These Charts Show Bitcoin’s Comedown — and Where It Might Go Next
Bitcoin has had a rough time in the past couple of months after hitting a record high, that much is well-known.
The largest cryptocurrency has been stuck in a range between about $30,000 and $40,000 for weeks after reaching its all-time high near $65,000, which means chart watchers are scanning the data for signs as to where it could head next. Second-biggest crypto Ether, which topped out near $4,400 in mid-May, has been trading in the $2,100 area.
Bitcoin’s price action reveals “a menacing chart full of sound and fury, backed by nothing,” said Rich Ross, technical strategist at Evercore ISI, in a recent note. He sees first resistance at $36,000 with support at $33,000 and $30,000 -- and downside to $22,000 or below.
Ether “is more constructive relatively, especially above $2,400,” Ross added.
Here are some charts investors can watch as they try to find the next direction for Bitcoin and Ether:
The year-to-date percentage gain by Bitcoin was, for a while, several times that of the S&P 500. But as the cryptocurrency came down and equities continued to hit records, that’s changed. They’ve been about the same for a few weeks now.
The Bollinger bands are coiling around Bitcoin’s price, essentially warning of a coming pickup in volatility. The bandwidth, defined by the percentage difference between the upper and lower bands, is flirting with year-to-date lows, while the 14-day Average True Range is close to its lowest levels of the year.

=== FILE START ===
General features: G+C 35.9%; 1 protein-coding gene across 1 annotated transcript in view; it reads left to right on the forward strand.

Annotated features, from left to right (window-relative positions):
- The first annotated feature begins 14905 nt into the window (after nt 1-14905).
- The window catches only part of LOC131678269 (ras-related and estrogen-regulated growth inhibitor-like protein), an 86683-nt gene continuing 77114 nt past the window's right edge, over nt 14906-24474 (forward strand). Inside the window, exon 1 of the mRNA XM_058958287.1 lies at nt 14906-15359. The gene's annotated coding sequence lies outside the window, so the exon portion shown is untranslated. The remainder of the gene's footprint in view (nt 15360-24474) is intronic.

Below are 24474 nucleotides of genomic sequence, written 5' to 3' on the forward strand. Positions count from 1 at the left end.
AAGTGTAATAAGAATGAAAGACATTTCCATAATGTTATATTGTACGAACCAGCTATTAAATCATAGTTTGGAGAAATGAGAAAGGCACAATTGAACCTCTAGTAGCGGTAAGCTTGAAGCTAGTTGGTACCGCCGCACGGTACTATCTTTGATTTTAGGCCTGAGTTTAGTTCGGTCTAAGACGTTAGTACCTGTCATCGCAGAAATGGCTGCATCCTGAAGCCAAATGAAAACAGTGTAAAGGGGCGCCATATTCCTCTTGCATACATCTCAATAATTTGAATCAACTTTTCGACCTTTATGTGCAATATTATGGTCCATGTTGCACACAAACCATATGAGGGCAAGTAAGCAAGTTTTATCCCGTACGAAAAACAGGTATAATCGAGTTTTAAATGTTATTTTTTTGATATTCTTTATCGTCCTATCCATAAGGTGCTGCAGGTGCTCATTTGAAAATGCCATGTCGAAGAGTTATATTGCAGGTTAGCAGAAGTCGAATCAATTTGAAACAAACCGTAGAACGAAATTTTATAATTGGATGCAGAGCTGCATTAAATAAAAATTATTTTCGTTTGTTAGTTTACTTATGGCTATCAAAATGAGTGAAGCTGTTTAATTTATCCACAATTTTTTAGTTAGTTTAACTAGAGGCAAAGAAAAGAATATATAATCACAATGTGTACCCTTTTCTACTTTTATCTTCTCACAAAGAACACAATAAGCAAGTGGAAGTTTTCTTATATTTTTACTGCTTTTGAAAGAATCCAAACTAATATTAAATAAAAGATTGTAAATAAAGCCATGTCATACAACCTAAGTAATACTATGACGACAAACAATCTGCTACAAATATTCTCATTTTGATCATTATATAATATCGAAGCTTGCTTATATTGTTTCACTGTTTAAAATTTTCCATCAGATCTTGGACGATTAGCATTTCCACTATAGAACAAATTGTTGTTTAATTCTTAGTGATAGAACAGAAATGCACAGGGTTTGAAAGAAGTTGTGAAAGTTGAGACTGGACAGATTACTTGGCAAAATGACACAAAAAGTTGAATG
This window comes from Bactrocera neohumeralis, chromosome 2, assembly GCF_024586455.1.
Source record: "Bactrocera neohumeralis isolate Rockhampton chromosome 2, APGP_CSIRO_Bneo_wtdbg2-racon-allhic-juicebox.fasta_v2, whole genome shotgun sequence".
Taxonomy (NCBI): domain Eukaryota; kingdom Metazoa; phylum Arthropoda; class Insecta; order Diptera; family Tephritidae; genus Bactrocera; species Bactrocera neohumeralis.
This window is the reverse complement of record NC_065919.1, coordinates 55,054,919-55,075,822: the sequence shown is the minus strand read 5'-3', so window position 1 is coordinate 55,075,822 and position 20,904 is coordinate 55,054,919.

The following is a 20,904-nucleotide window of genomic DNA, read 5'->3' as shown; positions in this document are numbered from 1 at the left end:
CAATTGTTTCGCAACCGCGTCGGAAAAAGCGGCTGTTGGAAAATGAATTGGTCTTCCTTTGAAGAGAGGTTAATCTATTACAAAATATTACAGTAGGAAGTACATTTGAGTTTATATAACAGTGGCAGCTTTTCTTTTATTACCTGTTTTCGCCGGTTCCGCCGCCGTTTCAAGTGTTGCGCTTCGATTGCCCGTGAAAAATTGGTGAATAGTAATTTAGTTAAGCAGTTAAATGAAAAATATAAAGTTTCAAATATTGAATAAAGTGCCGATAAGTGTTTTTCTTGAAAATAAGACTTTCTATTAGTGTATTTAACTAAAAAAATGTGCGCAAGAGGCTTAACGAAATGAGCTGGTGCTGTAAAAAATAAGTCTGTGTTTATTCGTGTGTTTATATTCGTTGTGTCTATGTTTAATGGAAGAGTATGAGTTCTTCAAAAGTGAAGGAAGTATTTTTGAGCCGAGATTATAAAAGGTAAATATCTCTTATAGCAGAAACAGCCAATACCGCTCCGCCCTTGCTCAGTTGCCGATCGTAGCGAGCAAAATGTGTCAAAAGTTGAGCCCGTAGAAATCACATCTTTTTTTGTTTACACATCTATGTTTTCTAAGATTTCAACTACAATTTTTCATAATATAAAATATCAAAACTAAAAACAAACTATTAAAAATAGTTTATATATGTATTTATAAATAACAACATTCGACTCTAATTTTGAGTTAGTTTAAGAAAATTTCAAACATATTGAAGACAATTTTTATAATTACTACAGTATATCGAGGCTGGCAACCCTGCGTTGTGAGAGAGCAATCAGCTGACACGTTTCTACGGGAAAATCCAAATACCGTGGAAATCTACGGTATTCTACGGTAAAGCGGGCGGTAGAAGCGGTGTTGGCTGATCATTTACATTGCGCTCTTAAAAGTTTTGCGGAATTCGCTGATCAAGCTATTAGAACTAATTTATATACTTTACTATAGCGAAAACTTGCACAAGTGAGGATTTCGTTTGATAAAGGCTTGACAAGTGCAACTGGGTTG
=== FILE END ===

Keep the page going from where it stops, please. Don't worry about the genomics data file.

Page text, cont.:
The rolling 60-day correlation between Bitcoin and spot gold has turned negative, a situation that’s happened only a few times since 2018. That can actually be seen as a good thing, because a lower correlation makes an asset more desirable for diversification purposes in asset allocation. Still, it’s a sign that the “digital gold” moniker some have given to Bitcoin may no longer be so apt.
In the Middle
Ether has been floating just above its 200-day moving average in recent sessions, as the line appears to be offering support. That’s the good news. The bad news is that the 50-day average is looking like it might serve as resistance -- and in the $2,300 range, that wouldn’t offer a lot of upside.
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